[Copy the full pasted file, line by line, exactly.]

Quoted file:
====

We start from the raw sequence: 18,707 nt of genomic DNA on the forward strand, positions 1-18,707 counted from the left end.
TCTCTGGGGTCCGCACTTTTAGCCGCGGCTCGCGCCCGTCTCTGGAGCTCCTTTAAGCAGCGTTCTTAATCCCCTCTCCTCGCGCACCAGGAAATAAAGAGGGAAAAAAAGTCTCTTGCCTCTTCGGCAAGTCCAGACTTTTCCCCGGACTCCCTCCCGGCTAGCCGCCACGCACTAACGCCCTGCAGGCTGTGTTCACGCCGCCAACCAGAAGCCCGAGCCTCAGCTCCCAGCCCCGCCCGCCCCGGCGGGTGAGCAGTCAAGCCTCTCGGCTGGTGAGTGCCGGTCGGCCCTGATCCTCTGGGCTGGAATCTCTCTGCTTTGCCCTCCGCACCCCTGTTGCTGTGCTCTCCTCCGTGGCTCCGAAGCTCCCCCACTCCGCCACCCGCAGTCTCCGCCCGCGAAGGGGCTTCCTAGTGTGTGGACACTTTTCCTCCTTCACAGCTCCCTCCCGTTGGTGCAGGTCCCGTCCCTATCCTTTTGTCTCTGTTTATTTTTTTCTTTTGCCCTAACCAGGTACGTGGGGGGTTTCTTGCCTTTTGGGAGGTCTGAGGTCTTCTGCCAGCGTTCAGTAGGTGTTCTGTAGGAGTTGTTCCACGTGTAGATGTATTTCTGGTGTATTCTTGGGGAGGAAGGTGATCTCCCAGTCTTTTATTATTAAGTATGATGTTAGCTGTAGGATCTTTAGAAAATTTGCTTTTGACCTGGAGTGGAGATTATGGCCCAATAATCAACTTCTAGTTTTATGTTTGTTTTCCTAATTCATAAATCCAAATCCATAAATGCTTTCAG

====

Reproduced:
We start from the raw sequence: 18,707 nt of genomic DNA on the forward strand, positions 1-18,707 counted from the left end.
TCTCTGGGGTCCGCACTTTTAGCCGCGGCTCGCGCCCGTCTCTGGAGCTCCTTTAAGCAGCGTTCTTAATCCCCTCTCCTCGCGCACCAGGAAATAAAGAGGGAAAAAAAGTCTCTTGCCTCTTCGGCAAGTCCAGACTTTTCCCCGGACTCCCTCCCGGCTAGCCGCCACGCACTAACGCCCTGCAGGCTGTGTTCACGCCGCCAACCAGAAGCCCGAGCCTCAGCTCCCAGCCCCGCCCGCCCCGGCGGGTGAGCAGTCAAGCCTCTCGGCTGGTGAGTGCCGGTCGGCCCTGATCCTCTGGGCTGGAATCTCTCTGCTTTGCCCTCCGCACCCCTGTTGCTGTGCTCTCCTCCGTGGCTCCGAAGCTCCCCCACTCCGCCACCCGCAGTCTCCGCCCGCGAAGGGGCTTCCTAGTGTGTGGACACTTTTCCTCCTTCACAGCTCCCTCCCGTTGGTGCAGGTCCCGTCCCTATCCTTTTGTCTCTGTTTATTTTTTTCTTTTGCCCTAACCAGGTACGTGGGGGGTTTCTTGCCTTTTGGGAGGTCTGAGGTCTTCTGCCAGCGTTCAGTAGGTGTTCTGTAGGAGTTGTTCCACGTGTAGATGTATTTCTGGTGTATTCTTGGGGAGGAAGGTGATCTCCCAGTCTTTTATTATTAAGTATGATGTTAGCTGTAGGATCTTTAGAAAATTTGCTTTTGACCTGGAGTGGAGATTATGGCCCAATAATCAACTTCTAGTTTTATGTTTGTTTTCCTAATTCATAAATCCAAATCCATAAATGCTTTCAG